Jesus did not leave us a list of truths to affirm, but a task to carry out. We must try to discern in our time and place how God wants us to live our lives in this world in tune with God’s Spirit, the one divine action at work in the universe. This is what the discernment of spirits is all about. Followers of Christ have been given a task to carry out and the means to do it. Impelled by God’s Spirit, they must try to live in this world with the conviction that with the life, death, and resurrection of Jesus all the needful has been done, that God has won the victory he intends. Our task, therefore, is to follow the prompting of the Spirit, who has been poured out in our hearts, to follow the way of Jesus.
William Barry, S.J. in Spirit, Style, Story: Essays Honoring John W. Padberg.
An Ignatian Book of Days, Jim Manney, p. 322
Ever since I read this quote, it has stayed with me, prompting me to look at my life. “Love is shown more in deeds than in words,” wrote St Ignatius. And so it is. Love, and discipleship.
In the past two days, by chance, I watched two movies about the same sort of persons: Schindler’s List and Grüningers Fall. In each case, a man, one German, the other Swiss German, comes to save the lives of people who without his intervention would have died. In each case, the man dies in poverty, not celebrated until much later.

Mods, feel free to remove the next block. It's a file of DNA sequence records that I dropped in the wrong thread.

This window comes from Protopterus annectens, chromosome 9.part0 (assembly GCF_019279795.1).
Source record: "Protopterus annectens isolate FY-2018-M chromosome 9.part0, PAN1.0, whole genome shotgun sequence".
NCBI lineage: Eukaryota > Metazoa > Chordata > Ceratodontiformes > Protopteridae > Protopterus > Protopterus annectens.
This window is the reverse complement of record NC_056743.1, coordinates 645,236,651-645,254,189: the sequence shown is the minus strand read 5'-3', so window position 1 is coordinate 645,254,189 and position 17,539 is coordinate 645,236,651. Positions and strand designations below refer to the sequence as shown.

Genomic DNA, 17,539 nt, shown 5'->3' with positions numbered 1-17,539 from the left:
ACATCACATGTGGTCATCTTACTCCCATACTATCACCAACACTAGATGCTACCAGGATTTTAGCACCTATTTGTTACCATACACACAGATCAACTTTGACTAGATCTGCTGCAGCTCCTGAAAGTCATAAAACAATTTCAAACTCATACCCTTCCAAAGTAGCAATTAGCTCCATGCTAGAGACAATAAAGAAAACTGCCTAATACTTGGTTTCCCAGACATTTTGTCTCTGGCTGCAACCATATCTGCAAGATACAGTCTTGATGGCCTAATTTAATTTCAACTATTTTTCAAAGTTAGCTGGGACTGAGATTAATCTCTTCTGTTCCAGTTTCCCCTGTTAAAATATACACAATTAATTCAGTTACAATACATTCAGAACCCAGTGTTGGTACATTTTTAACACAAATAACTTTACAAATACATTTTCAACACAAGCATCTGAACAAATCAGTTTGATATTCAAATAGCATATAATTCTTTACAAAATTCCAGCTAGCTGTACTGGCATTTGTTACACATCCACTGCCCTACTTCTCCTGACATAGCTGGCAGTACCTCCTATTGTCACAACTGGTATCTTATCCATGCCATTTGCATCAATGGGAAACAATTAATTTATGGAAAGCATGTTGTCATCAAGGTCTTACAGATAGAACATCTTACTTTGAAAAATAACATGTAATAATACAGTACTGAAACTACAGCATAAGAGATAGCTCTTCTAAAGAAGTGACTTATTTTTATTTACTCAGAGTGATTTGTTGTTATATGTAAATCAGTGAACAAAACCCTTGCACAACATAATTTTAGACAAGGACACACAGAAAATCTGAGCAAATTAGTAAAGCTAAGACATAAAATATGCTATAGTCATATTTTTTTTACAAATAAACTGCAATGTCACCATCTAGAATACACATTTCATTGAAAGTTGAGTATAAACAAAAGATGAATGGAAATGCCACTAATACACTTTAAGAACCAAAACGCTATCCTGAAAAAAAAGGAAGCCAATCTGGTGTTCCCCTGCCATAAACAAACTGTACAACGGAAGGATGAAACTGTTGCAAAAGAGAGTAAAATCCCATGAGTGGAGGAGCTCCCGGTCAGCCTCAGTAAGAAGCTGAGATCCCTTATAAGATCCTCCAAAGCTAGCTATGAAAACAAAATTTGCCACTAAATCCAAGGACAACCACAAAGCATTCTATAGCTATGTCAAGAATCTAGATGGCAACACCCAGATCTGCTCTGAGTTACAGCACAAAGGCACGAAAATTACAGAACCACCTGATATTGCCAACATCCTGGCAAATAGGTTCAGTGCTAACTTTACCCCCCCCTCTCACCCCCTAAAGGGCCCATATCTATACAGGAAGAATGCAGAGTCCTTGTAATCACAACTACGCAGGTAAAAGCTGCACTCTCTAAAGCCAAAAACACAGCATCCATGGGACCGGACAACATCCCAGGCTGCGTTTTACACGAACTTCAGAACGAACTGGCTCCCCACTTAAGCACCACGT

A situation like the one Oskar Schindler and Paul Grüninger faced is, fortunately, not so common. Still, each day, I am sure I have the opportunity for small acts of cowardice or courage. The choice is mine if I remain awake to what is going on around me.
Jesus did not leave us a list of truths to affirm, but a task to carry out.
As I watched Grüningers Fall last night, I watched people around him who chose not to see the consequences of their preventing Jews to come into Switzerland. For the 3,600 persons Grüninger saved, 30,000 others returned back into the darkness of the times.
These people chose not to see. What is it that I choose not to see?
On this day of All Saints, I suspect that each one of these saints, whether known or not, chose to follow his or her conscience rather than his or her need for comfort. They didn’t do it with an eye on history and fame down the road, but on what was at hand right there, right then.
I find it too easy to affirm a list of truths and more challenging to identify the task to carry out. Maybe, at the end of each day, I can look back on what I did and failed to do and sift through the small events of my life to discover where was laziness, if not cowardice, and courage.
Art: Rogier van der Weyden, The Last Judgment (detail)